Category Archives: soup

avgolemono with chicken and dill

a week or two back here in central texas, we had this crazy weather pattern happenin’. one day i was walking around in flip-flops, minding my own business, when i heard that it would be 20 degrees the next day. well, i scrambled home and harvested every scrap of green from my ‘winter’ garden: spinach, arugula, parsley, fennel, mint, and dill. the oregano i covered with a sheet and three days later, when the freakish weather ended, it said ‘meh’ and went right back to growing like a weed. even the scraps of mint i was unable to pull out in time are now back to their regular ol’ selves again.

whenever i comes across dill’s intoxicating aroma, i have an unending desire to make this soup. it has been a tried and true favorite of mine for many years,  just the thing when winter gloom sets in; warm and filling, but bright and sunny all wrapped up together. early that frigid morning, i managed to make it to the farmer’s market to visit a chilly friend who works at vital farms and sells eggs there on the weekend. i also found a farmer who sold me these beautiful green onions next to her booth. i already had a little piece of chicken (did you hear what he called you? a little piece of chicken! bonus points for naming that movie) at home in the fridge and some homemade chicken stock in the freezer from another adventure just waiting to fulfill it’s destiny in something as warm and soothing as this.

avgolemono means egg + lemon. makes sense, right? you’ve heard it before, but i’m sure there as many versions of this as there are cooks in greece, it’s country of origin. traditionally it is made with chicken stock only, not chopped chicken, and i think adding dill is also an americanization of this soup. but i’m ok with that. i have let go of many of my purist ways over the last several years, as long as the spirit of the dish remains the same, i can let it go. especially if it tastes good!  i do also feel some sentimentality as it was with this recipe that i learned the skill (and importance) of tempering an egg.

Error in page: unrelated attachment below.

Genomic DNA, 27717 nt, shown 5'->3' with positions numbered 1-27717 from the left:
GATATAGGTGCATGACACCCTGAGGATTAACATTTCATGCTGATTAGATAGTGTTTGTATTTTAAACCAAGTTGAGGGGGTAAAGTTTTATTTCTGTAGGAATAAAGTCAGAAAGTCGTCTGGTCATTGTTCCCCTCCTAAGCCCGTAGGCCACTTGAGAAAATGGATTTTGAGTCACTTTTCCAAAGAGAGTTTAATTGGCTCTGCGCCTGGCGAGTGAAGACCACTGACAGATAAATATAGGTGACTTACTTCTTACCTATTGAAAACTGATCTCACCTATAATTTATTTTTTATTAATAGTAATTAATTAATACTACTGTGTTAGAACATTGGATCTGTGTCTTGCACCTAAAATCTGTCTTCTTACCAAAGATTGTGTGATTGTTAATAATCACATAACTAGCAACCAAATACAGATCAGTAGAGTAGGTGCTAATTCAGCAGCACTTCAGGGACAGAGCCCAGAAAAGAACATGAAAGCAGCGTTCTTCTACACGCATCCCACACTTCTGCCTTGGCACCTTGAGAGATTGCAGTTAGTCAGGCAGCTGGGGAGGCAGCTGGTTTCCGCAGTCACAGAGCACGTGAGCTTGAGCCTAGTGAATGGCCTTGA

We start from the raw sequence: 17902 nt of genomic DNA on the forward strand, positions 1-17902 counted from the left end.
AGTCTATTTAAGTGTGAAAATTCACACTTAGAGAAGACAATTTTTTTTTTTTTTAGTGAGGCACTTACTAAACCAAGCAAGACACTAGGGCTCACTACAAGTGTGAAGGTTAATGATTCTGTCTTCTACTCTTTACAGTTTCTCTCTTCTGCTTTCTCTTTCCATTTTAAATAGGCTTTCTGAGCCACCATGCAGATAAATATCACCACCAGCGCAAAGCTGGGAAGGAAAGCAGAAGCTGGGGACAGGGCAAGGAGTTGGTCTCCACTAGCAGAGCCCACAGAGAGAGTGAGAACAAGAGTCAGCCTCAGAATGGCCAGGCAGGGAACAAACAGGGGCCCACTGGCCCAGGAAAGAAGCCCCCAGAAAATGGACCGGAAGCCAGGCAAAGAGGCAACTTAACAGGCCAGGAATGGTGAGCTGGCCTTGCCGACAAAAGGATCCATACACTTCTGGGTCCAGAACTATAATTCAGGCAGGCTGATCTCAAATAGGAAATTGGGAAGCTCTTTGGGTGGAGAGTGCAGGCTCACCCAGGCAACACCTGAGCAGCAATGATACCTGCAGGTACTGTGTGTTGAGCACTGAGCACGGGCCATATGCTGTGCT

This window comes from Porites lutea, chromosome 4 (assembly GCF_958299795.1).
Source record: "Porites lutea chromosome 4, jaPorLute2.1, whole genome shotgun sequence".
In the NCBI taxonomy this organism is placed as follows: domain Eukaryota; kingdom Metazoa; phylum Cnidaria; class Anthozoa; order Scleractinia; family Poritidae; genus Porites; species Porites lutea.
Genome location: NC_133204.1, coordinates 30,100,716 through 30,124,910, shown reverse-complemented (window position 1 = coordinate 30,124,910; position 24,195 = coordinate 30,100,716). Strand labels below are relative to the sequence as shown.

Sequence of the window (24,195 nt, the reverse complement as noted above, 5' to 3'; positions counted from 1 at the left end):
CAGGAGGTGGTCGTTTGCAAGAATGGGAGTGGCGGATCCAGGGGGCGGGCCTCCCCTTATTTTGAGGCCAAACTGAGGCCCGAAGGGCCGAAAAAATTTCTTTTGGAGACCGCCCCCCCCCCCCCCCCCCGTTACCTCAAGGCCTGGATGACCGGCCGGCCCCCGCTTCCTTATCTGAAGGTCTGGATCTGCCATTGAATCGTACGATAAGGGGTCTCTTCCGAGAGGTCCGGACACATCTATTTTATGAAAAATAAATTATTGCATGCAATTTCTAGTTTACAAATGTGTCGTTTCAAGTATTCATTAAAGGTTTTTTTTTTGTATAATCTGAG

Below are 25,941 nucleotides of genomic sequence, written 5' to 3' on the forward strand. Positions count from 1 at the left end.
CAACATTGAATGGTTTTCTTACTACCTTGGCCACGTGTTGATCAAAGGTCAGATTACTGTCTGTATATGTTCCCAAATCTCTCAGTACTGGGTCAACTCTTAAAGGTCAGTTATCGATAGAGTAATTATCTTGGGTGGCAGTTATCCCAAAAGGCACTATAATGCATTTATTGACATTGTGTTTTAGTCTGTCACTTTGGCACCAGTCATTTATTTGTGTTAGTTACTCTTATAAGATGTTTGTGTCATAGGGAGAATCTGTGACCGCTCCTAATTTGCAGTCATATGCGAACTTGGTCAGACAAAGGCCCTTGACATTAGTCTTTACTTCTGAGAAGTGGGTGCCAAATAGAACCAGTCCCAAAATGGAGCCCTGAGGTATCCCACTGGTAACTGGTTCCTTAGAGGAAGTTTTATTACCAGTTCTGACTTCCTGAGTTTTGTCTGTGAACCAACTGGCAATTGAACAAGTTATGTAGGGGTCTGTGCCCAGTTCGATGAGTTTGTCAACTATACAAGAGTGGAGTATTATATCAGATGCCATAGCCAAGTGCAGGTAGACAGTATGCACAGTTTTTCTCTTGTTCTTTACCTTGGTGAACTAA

my ‘rescue’ dill:

avgolemono (serves 4-6)

2 tbsp olive oil

4-5  green onions, thinly sliced and divided

3 cloves garlic, minced

1/4-1/3 cup fresh dill, chopped

6 cups fresh chicken stock

1 boneless, skinless chicken breast, small dice

2 eggs, separated

juice of 2 small lemons

1 cups white rice or orzo

kosher salt

lots of freshly ground black pepper

heat olive oil in medium stock pot. add all but 2 tbsp green onion and garlic and saute for i minute. add chicken stock, bring to a boil and toss in diced chicken. bring back up to a boil and simmer for about 10 minutes, until chicken is tender. add 1 cup rice or orzo and cook until tender. this will add starch to the mixture-you want that. meanwhile, in a medium bowl, whisk egg whites by hand (or with a stand mixter) until soft peaks form. add egg yolks and lemon juice and whisk together. slowly add 1 cup hot soup stock to egg mixture, whisking continuously. this is a very important step (you are tempering!). you do not want to add the eggs to the pot before you do this or you will end up with some form of egg drop soup. add egg mixture back to soup pot, stirring as you add it so eggs do not scramble. remove from heat and add  dill and salt to taste. top with remaining green onion and lots of freshly ground pepper.